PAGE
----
Pardon for child ‘suicide bomber’

Story Highlights

>Afghan President Karzai pardons 14-year-old would-be suicide bomber
>Boy was caught wearing a suicide vest intended to blow up a provincial governor
>
Boy had been sent by father to a madrassa to learn the Koran


KABUL, Afghanistan (Reuters) — A 14-year-old would-be suicide bomber from Pakistan, caught while on a mission to blow up an Afghan provincial governor, was pardoned on Sunday by President Hamid Karzai.

Taliban insurgents and their al Qaeda allies have launched a wave of suicide attacks against Afghan, NATO and U.S.-led forces in the last two years, seeking to show the government and its Western allies are incapable of providing security.
Most of the victims are Afghan civilians.

The first whiskers of a moustache on his top lip, Rafiqullah stood to one side of the Afghan president, his father, with a full beard, stood to the other, at a ceremony in the capital on Sunday.

Rafiqullah’s father, a poor tradesman from South Waziristan in Pakistan, had sent his son to a religious school, or madrassa, to learn the Koran. Later, when he asked where his son was, the teachers there brushed him off, he said.

Then last month, the 14-year-old was caught wearing a suicide vest on a motorbike in the eastern Afghan city of Khost.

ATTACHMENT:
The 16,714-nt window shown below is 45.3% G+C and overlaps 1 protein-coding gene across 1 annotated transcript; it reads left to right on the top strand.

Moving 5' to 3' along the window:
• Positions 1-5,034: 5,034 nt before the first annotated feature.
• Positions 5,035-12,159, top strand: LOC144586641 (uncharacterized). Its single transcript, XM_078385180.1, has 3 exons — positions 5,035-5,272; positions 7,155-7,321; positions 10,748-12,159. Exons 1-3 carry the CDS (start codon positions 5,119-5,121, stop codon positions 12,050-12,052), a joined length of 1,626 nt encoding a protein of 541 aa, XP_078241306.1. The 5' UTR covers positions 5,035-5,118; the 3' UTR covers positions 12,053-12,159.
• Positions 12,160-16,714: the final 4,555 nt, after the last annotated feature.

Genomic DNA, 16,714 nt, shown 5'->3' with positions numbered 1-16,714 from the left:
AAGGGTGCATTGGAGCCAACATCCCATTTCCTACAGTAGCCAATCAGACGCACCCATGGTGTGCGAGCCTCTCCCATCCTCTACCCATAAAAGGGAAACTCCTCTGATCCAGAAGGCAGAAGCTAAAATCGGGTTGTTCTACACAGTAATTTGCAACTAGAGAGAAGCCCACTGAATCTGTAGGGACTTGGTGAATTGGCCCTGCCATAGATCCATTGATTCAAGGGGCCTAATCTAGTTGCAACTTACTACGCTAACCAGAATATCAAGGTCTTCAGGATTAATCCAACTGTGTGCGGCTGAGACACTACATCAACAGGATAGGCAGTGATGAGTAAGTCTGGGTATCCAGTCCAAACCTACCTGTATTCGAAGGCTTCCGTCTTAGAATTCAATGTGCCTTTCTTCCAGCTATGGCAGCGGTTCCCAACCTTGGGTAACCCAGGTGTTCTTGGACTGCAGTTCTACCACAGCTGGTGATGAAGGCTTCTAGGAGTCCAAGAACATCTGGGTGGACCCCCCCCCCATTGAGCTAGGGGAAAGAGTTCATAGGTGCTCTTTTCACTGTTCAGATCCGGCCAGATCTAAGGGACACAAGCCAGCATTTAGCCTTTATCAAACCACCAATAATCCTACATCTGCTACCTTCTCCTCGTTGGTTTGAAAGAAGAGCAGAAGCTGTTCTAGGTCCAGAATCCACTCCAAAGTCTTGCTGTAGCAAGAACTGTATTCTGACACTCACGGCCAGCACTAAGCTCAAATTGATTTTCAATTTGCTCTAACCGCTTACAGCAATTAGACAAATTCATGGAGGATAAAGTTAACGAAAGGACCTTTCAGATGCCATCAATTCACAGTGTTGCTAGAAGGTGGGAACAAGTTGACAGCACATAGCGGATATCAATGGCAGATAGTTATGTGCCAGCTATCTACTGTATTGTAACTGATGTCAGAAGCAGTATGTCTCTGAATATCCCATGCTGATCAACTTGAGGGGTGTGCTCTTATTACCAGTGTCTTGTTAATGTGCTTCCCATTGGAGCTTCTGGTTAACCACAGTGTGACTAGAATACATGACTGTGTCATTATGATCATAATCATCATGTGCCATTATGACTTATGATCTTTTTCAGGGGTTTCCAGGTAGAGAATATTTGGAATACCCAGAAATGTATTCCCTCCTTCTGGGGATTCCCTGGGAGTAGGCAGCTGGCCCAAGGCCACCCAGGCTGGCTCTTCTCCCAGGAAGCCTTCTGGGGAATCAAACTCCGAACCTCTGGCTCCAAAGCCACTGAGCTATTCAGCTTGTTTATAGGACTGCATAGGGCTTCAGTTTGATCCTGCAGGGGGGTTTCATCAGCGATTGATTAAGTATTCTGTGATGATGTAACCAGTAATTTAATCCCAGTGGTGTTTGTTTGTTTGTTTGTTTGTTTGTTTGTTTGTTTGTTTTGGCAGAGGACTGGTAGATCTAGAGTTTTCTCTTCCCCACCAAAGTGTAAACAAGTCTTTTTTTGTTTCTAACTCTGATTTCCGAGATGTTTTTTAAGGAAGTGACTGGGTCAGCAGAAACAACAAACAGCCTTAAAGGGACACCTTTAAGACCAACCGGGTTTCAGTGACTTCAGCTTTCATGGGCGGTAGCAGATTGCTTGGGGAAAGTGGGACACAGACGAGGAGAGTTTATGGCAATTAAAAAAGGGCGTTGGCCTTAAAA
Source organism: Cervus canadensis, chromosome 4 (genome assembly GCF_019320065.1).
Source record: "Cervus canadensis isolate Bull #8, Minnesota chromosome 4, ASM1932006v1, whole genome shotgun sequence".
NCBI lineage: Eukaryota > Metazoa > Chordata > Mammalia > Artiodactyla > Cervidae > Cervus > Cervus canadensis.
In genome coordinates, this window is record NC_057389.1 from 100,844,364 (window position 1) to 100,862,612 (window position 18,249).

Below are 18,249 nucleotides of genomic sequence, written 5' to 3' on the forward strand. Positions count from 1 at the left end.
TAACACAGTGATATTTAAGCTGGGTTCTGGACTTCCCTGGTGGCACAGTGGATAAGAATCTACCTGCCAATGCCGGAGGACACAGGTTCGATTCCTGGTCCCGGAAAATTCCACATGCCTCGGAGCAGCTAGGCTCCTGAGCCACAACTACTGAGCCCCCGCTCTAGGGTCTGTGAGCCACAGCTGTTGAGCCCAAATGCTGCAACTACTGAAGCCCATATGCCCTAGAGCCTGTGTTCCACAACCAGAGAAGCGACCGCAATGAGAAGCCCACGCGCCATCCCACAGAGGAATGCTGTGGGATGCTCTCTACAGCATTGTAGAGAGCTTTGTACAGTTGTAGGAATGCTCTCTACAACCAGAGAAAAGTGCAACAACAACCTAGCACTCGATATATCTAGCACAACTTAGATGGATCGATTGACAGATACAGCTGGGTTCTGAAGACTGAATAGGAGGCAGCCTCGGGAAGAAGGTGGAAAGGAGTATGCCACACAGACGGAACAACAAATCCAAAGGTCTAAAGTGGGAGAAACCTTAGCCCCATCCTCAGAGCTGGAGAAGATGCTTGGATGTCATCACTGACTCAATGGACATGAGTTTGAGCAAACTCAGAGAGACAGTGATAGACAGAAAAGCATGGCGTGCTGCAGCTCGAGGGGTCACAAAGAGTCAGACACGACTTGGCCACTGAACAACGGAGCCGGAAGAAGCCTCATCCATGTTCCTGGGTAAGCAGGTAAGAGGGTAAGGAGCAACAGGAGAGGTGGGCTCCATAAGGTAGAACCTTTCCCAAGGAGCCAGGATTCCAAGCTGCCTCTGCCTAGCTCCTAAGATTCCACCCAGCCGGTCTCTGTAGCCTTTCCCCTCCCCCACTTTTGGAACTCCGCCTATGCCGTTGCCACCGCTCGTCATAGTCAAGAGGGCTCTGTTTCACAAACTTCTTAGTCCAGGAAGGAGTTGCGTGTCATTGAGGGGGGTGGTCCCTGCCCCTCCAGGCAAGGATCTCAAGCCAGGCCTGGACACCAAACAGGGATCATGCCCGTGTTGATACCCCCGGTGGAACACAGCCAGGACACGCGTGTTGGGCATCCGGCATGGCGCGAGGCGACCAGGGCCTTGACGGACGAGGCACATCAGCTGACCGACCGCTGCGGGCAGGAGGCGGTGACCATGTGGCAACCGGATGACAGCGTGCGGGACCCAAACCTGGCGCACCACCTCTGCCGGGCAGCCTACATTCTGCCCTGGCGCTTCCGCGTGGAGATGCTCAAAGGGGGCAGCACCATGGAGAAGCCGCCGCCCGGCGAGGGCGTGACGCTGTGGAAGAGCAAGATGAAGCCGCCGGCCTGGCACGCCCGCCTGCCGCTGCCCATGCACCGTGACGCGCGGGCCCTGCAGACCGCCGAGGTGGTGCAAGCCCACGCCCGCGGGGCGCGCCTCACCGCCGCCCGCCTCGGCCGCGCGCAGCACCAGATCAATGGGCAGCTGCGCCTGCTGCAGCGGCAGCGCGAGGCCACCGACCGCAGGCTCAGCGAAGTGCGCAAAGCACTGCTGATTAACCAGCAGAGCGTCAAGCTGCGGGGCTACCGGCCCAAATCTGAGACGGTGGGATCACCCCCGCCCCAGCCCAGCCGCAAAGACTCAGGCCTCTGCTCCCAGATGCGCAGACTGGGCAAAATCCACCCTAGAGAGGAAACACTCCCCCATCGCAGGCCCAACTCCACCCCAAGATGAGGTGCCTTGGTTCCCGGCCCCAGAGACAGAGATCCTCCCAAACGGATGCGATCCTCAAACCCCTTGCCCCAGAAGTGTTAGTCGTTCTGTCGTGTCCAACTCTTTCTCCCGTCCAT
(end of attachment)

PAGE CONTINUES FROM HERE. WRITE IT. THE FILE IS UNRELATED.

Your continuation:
“Today we are facing a hard fact, that is a Muslim child was sent to madrassa to learn Islamic subjects, but the enemies of Afghanistan misled him towards suicide and prepared him to die and kill,” Karzai told reporters, his arm on the boy’s shoulder.

The boy and father bowed their heads as Karzai spoke.

“His family thought their child was learning Islamic studies. That is not his fault, nor his father’s, the enemies of Islam wanted him to destroy his life and those of other Muslims. I pardon him and wish him a good life,” the president said.

“You are now free and forgiven by the people of Afghanistan,” he said turning to the boy and smiling.

Walking to the gates of the presidential palace with his father, Rafiqullah said: “I am very happy that I am pardoned and released.”

Afghanistan has accused Pakistan of harboring Taliban and al Qaeda militants and trying to destabilize its neighbor, a charge the Islamabad government denies.

Kabul officials say many of the suicide bombers and Taliban fighters are recruited from impressionable youths in Pakistan’s madrassas and sent across the border to kill.

Asked if he had a message for Pakistan, Karzai said: “I have a message, it is a message of peace, forgiveness, a message pleading for better relationships, not cheating the children and encouraging them into terrorism and suicide.”
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